Ethically Responsible

4889 WordsSep 22, 201020 Pages
Running Head: How Ethically Responsible Should Companies Be For the Adverse Affects They Have On Countries They Enter To Do Business How Ethically Responsible Should Companies Be For the Adverse Affects They Have On Countries They Enter to Do Business Name of Student Name of University/College Name of Professor Course Abstract Changes in the business environment have presented a number of challenges to establish ways of doing business. Thus, managers realized that the survival and growth of firms today and in the future relies on their aptitude to operate globally. Third world countries seek to attract American MNCs for the jobs they provide and for the technological transfers they promise. However, when these MNCs entered…show more content…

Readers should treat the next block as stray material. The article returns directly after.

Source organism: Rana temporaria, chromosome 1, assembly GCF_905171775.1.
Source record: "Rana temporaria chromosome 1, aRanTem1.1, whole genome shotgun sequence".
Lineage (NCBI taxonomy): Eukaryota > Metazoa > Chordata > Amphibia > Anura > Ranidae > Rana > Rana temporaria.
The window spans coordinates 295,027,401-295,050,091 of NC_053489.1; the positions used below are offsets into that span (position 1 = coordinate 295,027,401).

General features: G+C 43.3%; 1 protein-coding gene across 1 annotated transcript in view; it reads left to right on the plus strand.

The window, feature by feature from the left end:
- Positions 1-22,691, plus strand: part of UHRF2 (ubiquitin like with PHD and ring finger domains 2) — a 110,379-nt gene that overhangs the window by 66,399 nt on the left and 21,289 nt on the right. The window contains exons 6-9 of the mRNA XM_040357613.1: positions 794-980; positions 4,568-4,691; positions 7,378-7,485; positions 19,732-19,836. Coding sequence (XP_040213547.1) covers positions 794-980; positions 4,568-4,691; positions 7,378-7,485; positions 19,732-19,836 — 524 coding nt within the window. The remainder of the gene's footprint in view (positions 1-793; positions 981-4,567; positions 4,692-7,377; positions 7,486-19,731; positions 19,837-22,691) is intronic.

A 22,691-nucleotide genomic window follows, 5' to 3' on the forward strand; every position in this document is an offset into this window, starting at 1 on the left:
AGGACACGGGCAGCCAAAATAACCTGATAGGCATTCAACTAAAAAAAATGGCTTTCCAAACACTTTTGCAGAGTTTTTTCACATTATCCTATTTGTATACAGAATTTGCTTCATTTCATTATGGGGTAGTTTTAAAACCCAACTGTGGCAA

United States wages are the highest in the world, but should not be construed to be the moral and necessary norms for the whole world or for the U.S. firms abroad. This thing should not be confused either with standard appropriate to the United States or with standards set by the United States government. Some of the dilemmas of United States multinationals come from detractors such as false equations. (De George, 1986) In his book ' Ethics and the Multinational Enterprise ' De George (1986) outlined seven moral guidelines that generally apply to multinationals operating in third World countries: 1. MNCs should do no intentional harm. This restriction is clearly not unusual to multinational corporations. Yet is a basic norm that can be usefully applied in evaluating the conduct of MNCs. Any company that create intentional direct harm clearly violates a basic moral standard. 2. MNCs should produce more good than bad for the host country. This is an implementation of a general utilitarian principle. But this standard limits the extent of that principle. Generally, more goodwill is done by helping the greater needs rather than helping those that need less. Thus the functional analysis on this case does not consider that more harm than good might justifiably be done to the host country if the harm offset the
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